Saturday, December 5, 2009

discovering namespaces in postgresql

I've been working on a project with a friend. We're using PostgreSQL for our db...

I thoughtfully prepared the DB locally. I then did a complete dump of it and gave it to my chum...

However, I hadn't anticipated a few things:
  1. I didn't tell my friend the username I had used when creating the database. The PostgreSQL dump had helpfully included a bunch of 'ALTER TABLE, OWNER TO' commands. If you haven't anticipated this - and the user doesn't exist - you will end up with a bunch of problems when ingesting the dump.
    Proposed solutions:

    1. Create a user with the name recorded in the dump file before ingestion
    2. when doing a pg_dump, add the --no-owner flag.

  2.  I didn't tell my friend that I have used schema in the db. Once they had got over the first problem, they were greeted with an apprently empty database! If you don't set your search_path to add the relevant schema names, \dt will tell you 'no relations found'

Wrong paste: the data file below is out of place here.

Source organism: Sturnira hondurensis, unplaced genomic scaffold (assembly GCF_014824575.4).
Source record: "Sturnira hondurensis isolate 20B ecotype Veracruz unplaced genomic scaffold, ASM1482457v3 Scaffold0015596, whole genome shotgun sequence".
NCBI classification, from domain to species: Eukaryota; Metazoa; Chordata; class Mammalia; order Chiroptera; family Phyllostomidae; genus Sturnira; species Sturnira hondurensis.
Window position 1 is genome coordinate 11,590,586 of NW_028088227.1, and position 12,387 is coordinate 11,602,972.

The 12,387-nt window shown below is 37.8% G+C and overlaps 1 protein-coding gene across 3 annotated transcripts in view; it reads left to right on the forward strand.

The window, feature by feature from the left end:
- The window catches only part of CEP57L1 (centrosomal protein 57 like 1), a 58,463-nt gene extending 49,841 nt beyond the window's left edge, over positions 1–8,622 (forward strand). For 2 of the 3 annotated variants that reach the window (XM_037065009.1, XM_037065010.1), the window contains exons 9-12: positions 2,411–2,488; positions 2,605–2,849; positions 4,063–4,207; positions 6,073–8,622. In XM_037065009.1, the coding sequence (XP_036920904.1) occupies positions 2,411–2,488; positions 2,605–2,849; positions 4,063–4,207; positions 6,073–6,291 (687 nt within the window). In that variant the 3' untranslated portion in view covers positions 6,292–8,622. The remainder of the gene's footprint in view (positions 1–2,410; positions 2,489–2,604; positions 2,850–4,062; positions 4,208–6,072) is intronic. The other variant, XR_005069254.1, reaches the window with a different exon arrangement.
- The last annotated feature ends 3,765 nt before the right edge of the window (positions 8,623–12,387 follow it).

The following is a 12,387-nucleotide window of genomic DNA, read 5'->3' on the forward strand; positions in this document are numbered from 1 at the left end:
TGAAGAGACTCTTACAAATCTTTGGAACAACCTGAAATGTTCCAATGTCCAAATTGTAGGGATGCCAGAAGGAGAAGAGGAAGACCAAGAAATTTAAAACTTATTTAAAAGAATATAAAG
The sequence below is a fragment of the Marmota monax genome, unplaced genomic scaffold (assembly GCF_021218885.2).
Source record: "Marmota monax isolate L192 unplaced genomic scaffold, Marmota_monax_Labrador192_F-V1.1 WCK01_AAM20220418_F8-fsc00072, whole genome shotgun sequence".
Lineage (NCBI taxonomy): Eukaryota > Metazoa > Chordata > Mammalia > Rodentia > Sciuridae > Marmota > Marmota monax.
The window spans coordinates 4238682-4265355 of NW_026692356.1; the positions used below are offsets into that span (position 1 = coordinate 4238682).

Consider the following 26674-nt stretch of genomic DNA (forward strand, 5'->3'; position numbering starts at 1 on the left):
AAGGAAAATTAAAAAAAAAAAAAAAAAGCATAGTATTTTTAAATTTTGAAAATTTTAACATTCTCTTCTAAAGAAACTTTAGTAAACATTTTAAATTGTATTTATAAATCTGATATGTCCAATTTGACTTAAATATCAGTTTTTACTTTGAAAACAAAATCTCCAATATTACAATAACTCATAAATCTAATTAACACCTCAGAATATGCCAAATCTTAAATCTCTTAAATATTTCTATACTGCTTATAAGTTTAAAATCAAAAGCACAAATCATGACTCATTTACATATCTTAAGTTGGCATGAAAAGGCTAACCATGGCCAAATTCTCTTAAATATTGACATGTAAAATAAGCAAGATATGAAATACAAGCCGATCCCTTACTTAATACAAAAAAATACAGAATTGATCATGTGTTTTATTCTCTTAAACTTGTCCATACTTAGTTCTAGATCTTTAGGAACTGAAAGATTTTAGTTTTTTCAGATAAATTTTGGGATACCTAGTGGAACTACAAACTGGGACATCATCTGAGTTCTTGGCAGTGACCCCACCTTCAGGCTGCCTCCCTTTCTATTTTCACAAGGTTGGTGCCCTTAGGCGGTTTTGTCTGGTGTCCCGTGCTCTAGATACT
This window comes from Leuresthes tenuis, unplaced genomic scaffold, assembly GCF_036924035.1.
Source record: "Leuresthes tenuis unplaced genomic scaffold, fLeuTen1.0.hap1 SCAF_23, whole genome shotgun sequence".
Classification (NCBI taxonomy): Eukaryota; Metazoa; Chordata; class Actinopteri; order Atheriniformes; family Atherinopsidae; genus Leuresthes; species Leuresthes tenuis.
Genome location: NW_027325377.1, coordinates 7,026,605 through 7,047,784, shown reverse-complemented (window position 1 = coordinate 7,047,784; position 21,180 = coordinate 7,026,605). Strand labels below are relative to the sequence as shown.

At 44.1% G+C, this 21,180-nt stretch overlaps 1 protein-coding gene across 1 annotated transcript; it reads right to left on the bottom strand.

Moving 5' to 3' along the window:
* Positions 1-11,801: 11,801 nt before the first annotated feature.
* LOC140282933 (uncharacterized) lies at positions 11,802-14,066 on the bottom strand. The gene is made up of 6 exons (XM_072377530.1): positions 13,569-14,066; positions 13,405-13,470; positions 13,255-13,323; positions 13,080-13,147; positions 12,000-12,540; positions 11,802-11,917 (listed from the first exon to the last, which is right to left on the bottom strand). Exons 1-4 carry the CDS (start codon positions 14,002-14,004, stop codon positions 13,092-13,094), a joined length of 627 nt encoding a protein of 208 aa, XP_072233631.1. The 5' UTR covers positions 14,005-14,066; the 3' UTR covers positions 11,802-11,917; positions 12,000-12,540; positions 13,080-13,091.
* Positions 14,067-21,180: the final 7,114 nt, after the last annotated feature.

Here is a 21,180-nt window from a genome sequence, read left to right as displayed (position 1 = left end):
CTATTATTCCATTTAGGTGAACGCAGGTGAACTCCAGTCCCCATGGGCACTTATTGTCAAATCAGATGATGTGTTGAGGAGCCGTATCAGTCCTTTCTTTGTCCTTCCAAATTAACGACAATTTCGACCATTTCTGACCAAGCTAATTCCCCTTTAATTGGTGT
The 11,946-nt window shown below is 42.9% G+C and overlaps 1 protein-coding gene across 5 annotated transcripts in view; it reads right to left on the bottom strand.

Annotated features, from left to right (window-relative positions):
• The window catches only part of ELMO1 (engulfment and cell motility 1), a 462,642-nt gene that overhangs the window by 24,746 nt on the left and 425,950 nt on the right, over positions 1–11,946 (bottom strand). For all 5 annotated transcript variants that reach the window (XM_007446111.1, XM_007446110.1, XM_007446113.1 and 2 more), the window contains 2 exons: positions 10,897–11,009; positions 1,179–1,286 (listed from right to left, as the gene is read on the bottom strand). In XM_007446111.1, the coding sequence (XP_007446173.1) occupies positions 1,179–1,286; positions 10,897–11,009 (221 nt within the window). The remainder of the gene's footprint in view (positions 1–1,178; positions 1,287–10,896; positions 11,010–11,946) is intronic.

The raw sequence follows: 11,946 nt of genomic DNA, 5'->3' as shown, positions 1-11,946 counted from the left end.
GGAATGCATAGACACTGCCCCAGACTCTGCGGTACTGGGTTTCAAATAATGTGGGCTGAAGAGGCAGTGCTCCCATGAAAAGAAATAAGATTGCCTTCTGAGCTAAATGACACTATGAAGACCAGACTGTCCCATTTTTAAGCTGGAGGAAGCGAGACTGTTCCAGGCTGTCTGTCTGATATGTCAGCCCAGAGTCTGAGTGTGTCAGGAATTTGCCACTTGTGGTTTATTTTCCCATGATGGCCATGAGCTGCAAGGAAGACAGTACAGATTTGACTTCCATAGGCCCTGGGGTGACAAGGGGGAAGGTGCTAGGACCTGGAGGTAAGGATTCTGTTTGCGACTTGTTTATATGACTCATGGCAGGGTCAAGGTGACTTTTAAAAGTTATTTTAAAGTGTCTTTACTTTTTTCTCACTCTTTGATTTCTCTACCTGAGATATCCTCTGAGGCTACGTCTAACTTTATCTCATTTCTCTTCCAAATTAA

Proposed solutions:

    1. Tell my friend the names of the schema that i've used - maybe even in the form of a SET search_path=newschema,"$user",public; command.
    2. Let my friend grep the dump file for 'search_path'.
    3. Let my friend figure out the relevant names of the schema by having them do a SELECT * FROM pg_namespaces;

I think I could improve on the namespace discovery query, possibably by just suggesting that my friend does a SELECT * FROM pg_tables; which seems to reveal more useful information.

UPDATE: after some more playing around, I've discovered that I'll will save myself alot of time by editing the dump file to remove all the 'alter to' commands. One it is ingested, the resulting db requires alot of effort to manipulate all the permissions.

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